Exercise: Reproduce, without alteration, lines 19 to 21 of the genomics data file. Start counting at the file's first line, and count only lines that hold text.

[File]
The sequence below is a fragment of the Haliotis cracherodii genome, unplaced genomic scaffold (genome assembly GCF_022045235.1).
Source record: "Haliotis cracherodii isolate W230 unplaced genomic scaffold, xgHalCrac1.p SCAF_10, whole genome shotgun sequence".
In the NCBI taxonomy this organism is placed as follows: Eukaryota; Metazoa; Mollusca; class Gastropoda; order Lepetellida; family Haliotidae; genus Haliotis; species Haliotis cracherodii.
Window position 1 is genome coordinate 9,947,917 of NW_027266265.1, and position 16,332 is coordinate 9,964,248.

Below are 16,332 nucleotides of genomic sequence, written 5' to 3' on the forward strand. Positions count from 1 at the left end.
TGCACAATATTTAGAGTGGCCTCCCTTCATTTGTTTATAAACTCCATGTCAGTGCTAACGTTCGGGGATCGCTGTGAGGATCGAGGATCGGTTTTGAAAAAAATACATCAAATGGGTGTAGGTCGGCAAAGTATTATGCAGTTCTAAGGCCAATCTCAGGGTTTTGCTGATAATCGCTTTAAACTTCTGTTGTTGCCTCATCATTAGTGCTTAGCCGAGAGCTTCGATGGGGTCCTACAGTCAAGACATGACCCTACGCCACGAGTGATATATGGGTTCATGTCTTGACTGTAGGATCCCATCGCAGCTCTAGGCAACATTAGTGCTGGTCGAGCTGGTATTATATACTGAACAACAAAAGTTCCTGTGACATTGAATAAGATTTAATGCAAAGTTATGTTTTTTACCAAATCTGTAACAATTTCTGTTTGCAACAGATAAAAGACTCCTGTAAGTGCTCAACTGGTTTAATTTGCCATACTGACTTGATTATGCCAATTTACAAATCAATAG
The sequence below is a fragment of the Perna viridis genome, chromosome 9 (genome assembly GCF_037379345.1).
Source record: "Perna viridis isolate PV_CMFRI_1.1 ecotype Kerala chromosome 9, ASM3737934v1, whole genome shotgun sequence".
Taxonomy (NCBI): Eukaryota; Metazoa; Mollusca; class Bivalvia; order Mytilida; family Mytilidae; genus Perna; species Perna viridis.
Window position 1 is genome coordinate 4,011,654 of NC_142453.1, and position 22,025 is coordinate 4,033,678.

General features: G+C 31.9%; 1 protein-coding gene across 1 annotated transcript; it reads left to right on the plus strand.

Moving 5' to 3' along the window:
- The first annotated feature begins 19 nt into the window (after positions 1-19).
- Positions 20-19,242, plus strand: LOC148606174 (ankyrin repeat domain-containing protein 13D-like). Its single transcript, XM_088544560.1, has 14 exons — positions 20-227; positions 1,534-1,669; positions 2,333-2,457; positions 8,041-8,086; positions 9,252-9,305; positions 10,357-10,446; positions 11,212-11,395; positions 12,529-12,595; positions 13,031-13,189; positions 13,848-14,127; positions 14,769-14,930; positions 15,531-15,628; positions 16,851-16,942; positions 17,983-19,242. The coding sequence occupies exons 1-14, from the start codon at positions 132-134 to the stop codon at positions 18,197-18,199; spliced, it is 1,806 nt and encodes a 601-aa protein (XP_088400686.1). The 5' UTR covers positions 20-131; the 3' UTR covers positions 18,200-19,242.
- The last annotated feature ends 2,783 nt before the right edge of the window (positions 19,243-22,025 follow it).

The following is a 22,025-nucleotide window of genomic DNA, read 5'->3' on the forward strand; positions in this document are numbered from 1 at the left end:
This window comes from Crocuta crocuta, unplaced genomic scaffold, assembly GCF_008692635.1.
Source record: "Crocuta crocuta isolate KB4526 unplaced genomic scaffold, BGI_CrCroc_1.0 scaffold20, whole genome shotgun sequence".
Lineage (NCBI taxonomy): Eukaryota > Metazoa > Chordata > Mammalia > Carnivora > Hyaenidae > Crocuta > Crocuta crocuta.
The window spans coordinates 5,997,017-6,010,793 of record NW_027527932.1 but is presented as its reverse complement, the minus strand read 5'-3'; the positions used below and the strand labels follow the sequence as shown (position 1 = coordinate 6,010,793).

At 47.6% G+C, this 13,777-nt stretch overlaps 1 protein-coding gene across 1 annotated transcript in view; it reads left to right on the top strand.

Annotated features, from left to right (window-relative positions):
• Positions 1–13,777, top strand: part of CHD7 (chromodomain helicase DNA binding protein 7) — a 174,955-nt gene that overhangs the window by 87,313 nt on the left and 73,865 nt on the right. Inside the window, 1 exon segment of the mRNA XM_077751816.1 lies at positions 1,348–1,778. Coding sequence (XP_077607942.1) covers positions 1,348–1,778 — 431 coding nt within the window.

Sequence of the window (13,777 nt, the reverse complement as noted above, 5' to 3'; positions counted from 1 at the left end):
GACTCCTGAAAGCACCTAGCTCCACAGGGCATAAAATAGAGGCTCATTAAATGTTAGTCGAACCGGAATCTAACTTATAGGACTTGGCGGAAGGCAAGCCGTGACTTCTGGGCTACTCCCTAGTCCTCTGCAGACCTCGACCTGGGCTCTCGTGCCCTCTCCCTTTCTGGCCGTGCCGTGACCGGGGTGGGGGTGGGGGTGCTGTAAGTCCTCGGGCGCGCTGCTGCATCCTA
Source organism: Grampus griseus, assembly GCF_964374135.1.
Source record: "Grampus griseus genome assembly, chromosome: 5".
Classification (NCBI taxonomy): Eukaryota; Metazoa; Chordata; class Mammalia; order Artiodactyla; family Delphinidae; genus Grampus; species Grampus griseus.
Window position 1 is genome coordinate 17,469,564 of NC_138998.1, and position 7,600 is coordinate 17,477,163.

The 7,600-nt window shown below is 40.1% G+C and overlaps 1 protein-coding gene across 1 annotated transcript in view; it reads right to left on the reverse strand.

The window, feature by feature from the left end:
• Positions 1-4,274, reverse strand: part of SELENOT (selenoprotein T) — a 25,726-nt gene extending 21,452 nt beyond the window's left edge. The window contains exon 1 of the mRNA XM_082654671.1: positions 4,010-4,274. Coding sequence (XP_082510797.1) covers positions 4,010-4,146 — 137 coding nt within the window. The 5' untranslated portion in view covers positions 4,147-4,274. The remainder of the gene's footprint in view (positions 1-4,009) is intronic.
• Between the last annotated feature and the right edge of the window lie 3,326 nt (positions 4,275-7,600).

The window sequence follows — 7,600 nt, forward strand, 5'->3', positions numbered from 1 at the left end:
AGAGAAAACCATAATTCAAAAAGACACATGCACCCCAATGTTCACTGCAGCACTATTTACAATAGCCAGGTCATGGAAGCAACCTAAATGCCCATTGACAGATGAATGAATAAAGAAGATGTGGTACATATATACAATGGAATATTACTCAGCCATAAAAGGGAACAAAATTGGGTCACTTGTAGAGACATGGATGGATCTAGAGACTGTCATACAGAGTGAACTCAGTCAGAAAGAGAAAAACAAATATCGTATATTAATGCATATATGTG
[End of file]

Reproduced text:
Lineage (NCBI taxonomy): Eukaryota > Metazoa > Chordata > Mammalia > Carnivora > Hyaenidae > Crocuta > Crocuta crocuta.
The window spans coordinates 5,997,017-6,010,793 of record NW_027527932.1 but is presented as its reverse complement, the minus strand read 5'-3'; the positions used below and the strand labels follow the sequence as shown (position 1 = coordinate 6,010,793).

At 47.6% G+C, this 13,777-nt stretch overlaps 1 protein-coding gene across 1 annotated transcript in view; it reads left to right on the top strand.